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CROSS-BORDER SHOPPING NOW GOES THE OTHER WAY

The weak Canadian dollar continued to be a drawing card for Americans in January, as the number of quick shopping trips to Canada climbed to a nine-year high.

Statistics Canada reports that Americans' same-day trips across the border -- visits seen as a barometer of cross-border shopping -- tallied 1.9 million, the highest level since 1986.

Greenback-carrying Americans also exercised the comparative power of the U.S. dollar, valued at an average of $1.29 to the Canadian dollar, by making an increased number of overnight stays. In January, Americans made 1.1 million overnight trips to Canada, up 2.8 percent from the December count.

Meanwhile, Canadians once again elected to stay at home where their money went further, rather than visit the United States for shopping excursions or vacations.

In January, Canadians' same-day trips remained relatively stable at just over 3 million. That is down 3.3 percent from 3.1 million trips in December and down by a seasonally adjusted 11.9 percent from a year earlier.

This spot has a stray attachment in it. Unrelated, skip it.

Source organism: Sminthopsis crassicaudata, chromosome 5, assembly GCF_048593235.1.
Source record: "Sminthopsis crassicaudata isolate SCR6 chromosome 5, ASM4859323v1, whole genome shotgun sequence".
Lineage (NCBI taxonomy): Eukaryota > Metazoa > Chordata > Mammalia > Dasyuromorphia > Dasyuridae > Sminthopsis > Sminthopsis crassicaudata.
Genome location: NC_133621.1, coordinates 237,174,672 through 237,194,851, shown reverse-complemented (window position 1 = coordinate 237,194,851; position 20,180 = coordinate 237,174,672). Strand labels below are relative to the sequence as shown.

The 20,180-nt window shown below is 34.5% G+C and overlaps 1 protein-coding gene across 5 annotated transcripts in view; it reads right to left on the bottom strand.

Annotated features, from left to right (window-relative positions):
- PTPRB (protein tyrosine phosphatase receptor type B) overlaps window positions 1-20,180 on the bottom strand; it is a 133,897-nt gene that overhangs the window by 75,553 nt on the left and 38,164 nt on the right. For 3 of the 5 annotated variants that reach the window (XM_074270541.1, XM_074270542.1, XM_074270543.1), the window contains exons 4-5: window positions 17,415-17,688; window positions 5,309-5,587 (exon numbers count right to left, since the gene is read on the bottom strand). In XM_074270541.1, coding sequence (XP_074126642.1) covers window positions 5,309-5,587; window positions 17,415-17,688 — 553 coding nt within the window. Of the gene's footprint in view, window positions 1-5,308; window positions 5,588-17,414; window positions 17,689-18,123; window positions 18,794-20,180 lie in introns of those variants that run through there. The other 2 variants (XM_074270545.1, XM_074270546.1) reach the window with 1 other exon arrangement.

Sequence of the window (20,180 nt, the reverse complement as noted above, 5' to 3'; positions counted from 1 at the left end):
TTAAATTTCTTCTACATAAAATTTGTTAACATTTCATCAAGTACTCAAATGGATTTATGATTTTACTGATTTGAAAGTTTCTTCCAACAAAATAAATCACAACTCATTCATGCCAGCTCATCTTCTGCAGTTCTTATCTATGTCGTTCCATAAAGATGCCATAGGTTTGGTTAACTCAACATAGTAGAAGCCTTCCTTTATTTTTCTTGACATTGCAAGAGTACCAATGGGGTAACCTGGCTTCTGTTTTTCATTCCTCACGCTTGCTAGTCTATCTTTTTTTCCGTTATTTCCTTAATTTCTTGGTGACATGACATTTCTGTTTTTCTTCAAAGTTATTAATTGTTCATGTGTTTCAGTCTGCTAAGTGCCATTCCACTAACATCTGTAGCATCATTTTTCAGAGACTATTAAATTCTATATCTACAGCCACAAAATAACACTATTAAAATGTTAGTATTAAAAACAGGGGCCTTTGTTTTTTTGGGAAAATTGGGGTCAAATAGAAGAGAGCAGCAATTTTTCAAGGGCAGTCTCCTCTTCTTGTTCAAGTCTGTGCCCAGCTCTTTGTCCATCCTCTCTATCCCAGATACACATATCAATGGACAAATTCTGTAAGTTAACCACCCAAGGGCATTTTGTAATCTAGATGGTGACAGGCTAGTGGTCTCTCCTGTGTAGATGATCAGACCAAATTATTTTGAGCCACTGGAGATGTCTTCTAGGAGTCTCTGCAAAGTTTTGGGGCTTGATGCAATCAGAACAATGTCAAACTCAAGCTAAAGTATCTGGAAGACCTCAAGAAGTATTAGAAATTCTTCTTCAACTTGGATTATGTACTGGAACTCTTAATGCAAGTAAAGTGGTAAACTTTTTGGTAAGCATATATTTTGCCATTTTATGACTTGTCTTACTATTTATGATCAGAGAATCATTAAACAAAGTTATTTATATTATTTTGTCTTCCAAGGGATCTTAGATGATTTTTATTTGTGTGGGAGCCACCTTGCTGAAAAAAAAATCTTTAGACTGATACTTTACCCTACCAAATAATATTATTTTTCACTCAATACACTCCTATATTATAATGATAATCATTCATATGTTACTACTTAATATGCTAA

The Buffalo area's international crossings fared somewhat worse than the average, with shopping trips falling off by 17.2 percent in January 1995, compared to the January 1994 count. This January a total of 354,365 Canadians crossed the border locally for U.S. shopping trips, compared to 427,866 a year earlier.

The following tallies were logged at local bridges: Peace Bridge, 101,970, down 23.1 percent from the prior year's 132,657; Rainbow Bridge, 102,913, off 22.1 percent, from 132,162; Whirlpool Bridge, 54,351, down 15.6 percent from 64,431, and Lewiston-Queenston Bridge, 95,131, off 3.5 percent from 98,616.

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